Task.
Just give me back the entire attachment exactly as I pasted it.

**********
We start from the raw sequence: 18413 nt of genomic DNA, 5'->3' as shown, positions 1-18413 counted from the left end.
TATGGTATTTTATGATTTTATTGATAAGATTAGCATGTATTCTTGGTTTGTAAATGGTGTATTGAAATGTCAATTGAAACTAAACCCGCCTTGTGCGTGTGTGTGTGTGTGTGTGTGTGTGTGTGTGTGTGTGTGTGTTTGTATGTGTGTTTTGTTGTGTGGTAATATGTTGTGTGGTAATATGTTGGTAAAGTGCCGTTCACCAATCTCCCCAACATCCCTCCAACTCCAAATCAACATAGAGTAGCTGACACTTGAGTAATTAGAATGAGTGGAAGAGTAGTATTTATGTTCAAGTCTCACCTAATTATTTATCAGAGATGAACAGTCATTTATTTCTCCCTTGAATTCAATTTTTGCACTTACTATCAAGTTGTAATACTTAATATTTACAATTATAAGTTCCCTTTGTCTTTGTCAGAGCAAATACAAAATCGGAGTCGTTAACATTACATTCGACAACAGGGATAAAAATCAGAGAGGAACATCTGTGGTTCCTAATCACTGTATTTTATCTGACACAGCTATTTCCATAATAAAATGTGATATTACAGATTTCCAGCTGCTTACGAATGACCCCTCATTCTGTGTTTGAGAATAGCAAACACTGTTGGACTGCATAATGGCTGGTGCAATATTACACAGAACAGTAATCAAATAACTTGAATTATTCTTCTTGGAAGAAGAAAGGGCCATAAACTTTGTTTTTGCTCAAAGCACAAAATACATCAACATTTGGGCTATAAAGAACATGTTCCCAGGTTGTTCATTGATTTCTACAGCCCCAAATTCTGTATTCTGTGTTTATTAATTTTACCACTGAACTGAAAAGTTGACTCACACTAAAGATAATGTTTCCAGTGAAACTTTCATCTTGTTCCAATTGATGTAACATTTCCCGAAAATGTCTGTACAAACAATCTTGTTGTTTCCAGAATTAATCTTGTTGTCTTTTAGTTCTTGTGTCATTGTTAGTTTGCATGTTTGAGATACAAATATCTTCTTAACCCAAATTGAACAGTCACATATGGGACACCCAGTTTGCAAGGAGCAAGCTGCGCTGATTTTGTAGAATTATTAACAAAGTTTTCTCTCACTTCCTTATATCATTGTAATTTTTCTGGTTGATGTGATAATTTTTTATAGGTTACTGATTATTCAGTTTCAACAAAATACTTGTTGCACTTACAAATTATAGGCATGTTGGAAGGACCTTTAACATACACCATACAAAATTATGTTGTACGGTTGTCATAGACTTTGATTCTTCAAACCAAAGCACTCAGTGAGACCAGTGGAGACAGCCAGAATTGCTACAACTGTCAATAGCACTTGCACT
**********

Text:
We start from the raw sequence: 18413 nt of genomic DNA, 5'->3' as shown, positions 1-18413 counted from the left end.
TATGGTATTTTATGATTTTATTGATAAGATTAGCATGTATTCTTGGTTTGTAAATGGTGTATTGAAATGTCAATTGAAACTAAACCCGCCTTGTGCGTGTGTGTGTGTGTGTGTGTGTGTGTGTGTGTGTGTGTGTGTTTGTATGTGTGTTTTGTTGTGTGGTAATATGTTGTGTGGTAATATGTTGGTAAAGTGCCGTTCACCAATCTCCCCAACATCCCTCCAACTCCAAATCAACATAGAGTAGCTGACACTTGAGTAATTAGAATGAGTGGAAGAGTAGTATTTATGTTCAAGTCTCACCTAATTATTTATCAGAGATGAACAGTCATTTATTTCTCCCTTGAATTCAATTTTTGCACTTACTATCAAGTTGTAATACTTAATATTTACAATTATAAGTTCCCTTTGTCTTTGTCAGAGCAAATACAAAATCGGAGTCGTTAACATTACATTCGACAACAGGGATAAAAATCAGAGAGGAACATCTGTGGTTCCTAATCACTGTATTTTATCTGACACAGCTATTTCCATAATAAAATGTGATATTACAGATTTCCAGCTGCTTACGAATGACCCCTCATTCTGTGTTTGAGAATAGCAAACACTGTTGGACTGCATAATGGCTGGTGCAATATTACACAGAACAGTAATCAAATAACTTGAATTATTCTTCTTGGAAGAAGAAAGGGCCATAAACTTTGTTTTTGCTCAAAGCACAAAATACATCAACATTTGGGCTATAAAGAACATGTTCCCAGGTTGTTCATTGATTTCTACAGCCCCAAATTCTGTATTCTGTGTTTATTAATTTTACCACTGAACTGAAAAGTTGACTCACACTAAAGATAATGTTTCCAGTGAAACTTTCATCTTGTTCCAATTGATGTAACATTTCCCGAAAATGTCTGTACAAACAATCTTGTTGTTTCCAGAATTAATCTTGTTGTCTTTTAGTTCTTGTGTCATTGTTAGTTTGCATGTTTGAGATACAAATATCTTCTTAACCCAAATTGAACAGTCACATATGGGACACCCAGTTTGCAAGGAGCAAGCTGCGCTGATTTTGTAGAATTATTAACAAAGTTTTCTCTCACTTCCTTATATCATTGTAATTTTTCTGGTTGATGTGATAATTTTTTATAGGTTACTGATTATTCAGTTTCAACAAAATACTTGTTGCACTTACAAATTATAGGCATGTTGGAAGGACCTTTAACATACACCATACAAAATTATGTTGTACGGTTGTCATAGACTTTGATTCTTCAAACCAAAGCACTCAGTGAGACCAGTGGAGACAGCCAGAATTGCTACAACTGTCAATAGCACTTGCACT